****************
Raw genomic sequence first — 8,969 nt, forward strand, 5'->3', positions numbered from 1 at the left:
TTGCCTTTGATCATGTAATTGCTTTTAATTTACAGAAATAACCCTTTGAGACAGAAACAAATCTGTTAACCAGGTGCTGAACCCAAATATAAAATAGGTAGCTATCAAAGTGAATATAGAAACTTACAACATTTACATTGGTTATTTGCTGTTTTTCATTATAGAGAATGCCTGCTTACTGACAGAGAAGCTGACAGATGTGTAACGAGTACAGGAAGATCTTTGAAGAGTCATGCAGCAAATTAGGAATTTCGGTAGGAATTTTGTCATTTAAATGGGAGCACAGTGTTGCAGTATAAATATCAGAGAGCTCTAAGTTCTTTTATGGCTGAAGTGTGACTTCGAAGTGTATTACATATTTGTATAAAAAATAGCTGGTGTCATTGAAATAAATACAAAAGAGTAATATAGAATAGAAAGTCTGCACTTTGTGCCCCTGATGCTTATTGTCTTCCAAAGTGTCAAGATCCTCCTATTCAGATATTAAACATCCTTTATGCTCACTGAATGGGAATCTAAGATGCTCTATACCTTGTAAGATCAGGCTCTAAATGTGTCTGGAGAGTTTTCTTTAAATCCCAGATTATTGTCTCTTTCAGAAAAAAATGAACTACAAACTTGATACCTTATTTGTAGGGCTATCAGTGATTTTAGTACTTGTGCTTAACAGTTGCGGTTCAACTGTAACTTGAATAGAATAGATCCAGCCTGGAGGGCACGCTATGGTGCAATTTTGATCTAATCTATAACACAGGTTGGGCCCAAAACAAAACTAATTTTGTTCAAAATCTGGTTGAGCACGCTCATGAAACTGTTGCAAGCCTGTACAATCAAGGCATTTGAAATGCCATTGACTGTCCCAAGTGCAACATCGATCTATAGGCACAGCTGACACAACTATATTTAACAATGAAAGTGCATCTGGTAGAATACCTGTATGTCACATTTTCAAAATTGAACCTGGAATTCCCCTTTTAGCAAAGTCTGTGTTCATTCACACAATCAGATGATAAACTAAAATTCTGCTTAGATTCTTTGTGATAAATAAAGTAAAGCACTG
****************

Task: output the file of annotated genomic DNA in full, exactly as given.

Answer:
Raw genomic sequence first — 8,969 nt, forward strand, 5'->3', positions numbered from 1 at the left:
TTGCCTTTGATCATGTAATTGCTTTTAATTTACAGAAATAACCCTTTGAGACAGAAACAAATCTGTTAACCAGGTGCTGAACCCAAATATAAAATAGGTAGCTATCAAAGTGAATATAGAAACTTACAACATTTACATTGGTTATTTGCTGTTTTTCATTATAGAGAATGCCTGCTTACTGACAGAGAAGCTGACAGATGTGTAACGAGTACAGGAAGATCTTTGAAGAGTCATGCAGCAAATTAGGAATTTCGGTAGGAATTTTGTCATTTAAATGGGAGCACAGTGTTGCAGTATAAATATCAGAGAGCTCTAAGTTCTTTTATGGCTGAAGTGTGACTTCGAAGTGTATTACATATTTGTATAAAAAATAGCTGGTGTCATTGAAATAAATACAAAAGAGTAATATAGAATAGAAAGTCTGCACTTTGTGCCCCTGATGCTTATTGTCTTCCAAAGTGTCAAGATCCTCCTATTCAGATATTAAACATCCTTTATGCTCACTGAATGGGAATCTAAGATGCTCTATACCTTGTAAGATCAGGCTCTAAATGTGTCTGGAGAGTTTTCTTTAAATCCCAGATTATTGTCTCTTTCAGAAAAAAATGAACTACAAACTTGATACCTTATTTGTAGGGCTATCAGTGATTTTAGTACTTGTGCTTAACAGTTGCGGTTCAACTGTAACTTGAATAGAATAGATCCAGCCTGGAGGGCACGCTATGGTGCAATTTTGATCTAATCTATAACACAGGTTGGGCCCAAAACAAAACTAATTTTGTTCAAAATCTGGTTGAGCACGCTCATGAAACTGTTGCAAGCCTGTACAATCAAGGCATTTGAAATGCCATTGACTGTCCCAAGTGCAACATCGATCTATAGGCACAGCTGACACAACTATATTTAACAATGAAAGTGCATCTGGTAGAATACCTGTATGTCACATTTTCAAAATTGAACCTGGAATTCCCCTTTTAGCAAAGTCTGTGTTCATTCACACAATCAGATGATAAACTAAAATTCTGCTTAGATTCTTTGTGATAAATAAAGTAAAGCACTG